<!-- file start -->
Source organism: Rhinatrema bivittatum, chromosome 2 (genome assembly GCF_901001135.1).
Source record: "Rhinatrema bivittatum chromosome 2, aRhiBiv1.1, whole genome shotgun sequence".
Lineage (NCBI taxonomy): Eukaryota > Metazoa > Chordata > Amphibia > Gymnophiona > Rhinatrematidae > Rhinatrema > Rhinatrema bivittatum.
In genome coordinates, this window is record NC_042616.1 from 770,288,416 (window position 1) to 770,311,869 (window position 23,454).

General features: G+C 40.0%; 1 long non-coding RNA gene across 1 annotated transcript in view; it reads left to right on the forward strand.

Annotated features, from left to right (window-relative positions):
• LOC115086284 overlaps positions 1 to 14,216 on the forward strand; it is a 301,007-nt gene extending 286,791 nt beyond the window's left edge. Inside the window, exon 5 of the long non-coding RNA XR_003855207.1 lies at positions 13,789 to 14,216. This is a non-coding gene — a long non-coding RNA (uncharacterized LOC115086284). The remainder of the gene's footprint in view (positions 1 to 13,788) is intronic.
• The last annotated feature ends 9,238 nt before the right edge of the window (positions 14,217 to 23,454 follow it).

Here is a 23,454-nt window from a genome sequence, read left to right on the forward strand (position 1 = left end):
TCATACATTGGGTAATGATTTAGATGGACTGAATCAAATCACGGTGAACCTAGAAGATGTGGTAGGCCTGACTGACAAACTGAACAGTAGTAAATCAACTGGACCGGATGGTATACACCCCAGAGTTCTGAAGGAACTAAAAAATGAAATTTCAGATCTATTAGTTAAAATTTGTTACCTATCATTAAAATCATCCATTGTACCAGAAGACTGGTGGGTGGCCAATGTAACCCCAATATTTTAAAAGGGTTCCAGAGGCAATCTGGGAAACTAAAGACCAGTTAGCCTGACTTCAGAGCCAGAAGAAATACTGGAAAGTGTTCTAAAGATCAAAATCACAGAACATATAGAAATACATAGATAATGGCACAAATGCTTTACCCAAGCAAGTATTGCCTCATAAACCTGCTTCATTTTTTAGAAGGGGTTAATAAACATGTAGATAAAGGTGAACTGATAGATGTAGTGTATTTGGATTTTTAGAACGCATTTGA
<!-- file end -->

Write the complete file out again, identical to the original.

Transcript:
Source organism: Rhinatrema bivittatum, chromosome 2 (genome assembly GCF_901001135.1).
Source record: "Rhinatrema bivittatum chromosome 2, aRhiBiv1.1, whole genome shotgun sequence".
Lineage (NCBI taxonomy): Eukaryota > Metazoa > Chordata > Amphibia > Gymnophiona > Rhinatrematidae > Rhinatrema > Rhinatrema bivittatum.
In genome coordinates, this window is record NC_042616.1 from 770,288,416 (window position 1) to 770,311,869 (window position 23,454).

General features: G+C 40.0%; 1 long non-coding RNA gene across 1 annotated transcript in view; it reads left to right on the forward strand.

Annotated features, from left to right (window-relative positions):
• LOC115086284 overlaps positions 1 to 14,216 on the forward strand; it is a 301,007-nt gene extending 286,791 nt beyond the window's left edge. Inside the window, exon 5 of the long non-coding RNA XR_003855207.1 lies at positions 13,789 to 14,216. This is a non-coding gene — a long non-coding RNA (uncharacterized LOC115086284). The remainder of the gene's footprint in view (positions 1 to 13,788) is intronic.
• The last annotated feature ends 9,238 nt before the right edge of the window (positions 14,217 to 23,454 follow it).

Here is a 23,454-nt window from a genome sequence, read left to right on the forward strand (position 1 = left end):
TCATACATTGGGTAATGATTTAGATGGACTGAATCAAATCACGGTGAACCTAGAAGATGTGGTAGGCCTGACTGACAAACTGAACAGTAGTAAATCAACTGGACCGGATGGTATACACCCCAGAGTTCTGAAGGAACTAAAAAATGAAATTTCAGATCTATTAGTTAAAATTTGTTACCTATCATTAAAATCATCCATTGTACCAGAAGACTGGTGGGTGGCCAATGTAACCCCAATATTTTAAAAGGGTTCCAGAGGCAATCTGGGAAACTAAAGACCAGTTAGCCTGACTTCAGAGCCAGAAGAAATACTGGAAAGTGTTCTAAAGATCAAAATCACAGAACATATAGAAATACATAGATAATGGCACAAATGCTTTACCCAAGCAAGTATTGCCTCATAAACCTGCTTCATTTTTTAGAAGGGGTTAATAAACATGTAGATAAAGGTGAACTGATAGATGTAGTGTATTTGGATTTTTAGAACGCATTTGA